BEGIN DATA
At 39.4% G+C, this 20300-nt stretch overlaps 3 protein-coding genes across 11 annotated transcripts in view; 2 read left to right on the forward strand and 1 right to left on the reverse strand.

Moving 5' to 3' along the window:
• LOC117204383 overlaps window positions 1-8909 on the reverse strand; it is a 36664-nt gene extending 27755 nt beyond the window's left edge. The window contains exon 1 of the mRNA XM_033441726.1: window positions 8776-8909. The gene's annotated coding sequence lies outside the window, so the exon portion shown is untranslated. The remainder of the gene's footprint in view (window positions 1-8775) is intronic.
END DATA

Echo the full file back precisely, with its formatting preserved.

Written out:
At 39.4% G+C, this 20300-nt stretch overlaps 3 protein-coding genes across 11 annotated transcripts in view; 2 read left to right on the forward strand and 1 right to left on the reverse strand.

Moving 5' to 3' along the window:
• LOC117204383 overlaps window positions 1-8909 on the reverse strand; it is a 36664-nt gene extending 27755 nt beyond the window's left edge. The window contains exon 1 of the mRNA XM_033441726.1: window positions 8776-8909. The gene's annotated coding sequence lies outside the window, so the exon portion shown is untranslated. The remainder of the gene's footprint in view (window positions 1-8775) is intronic.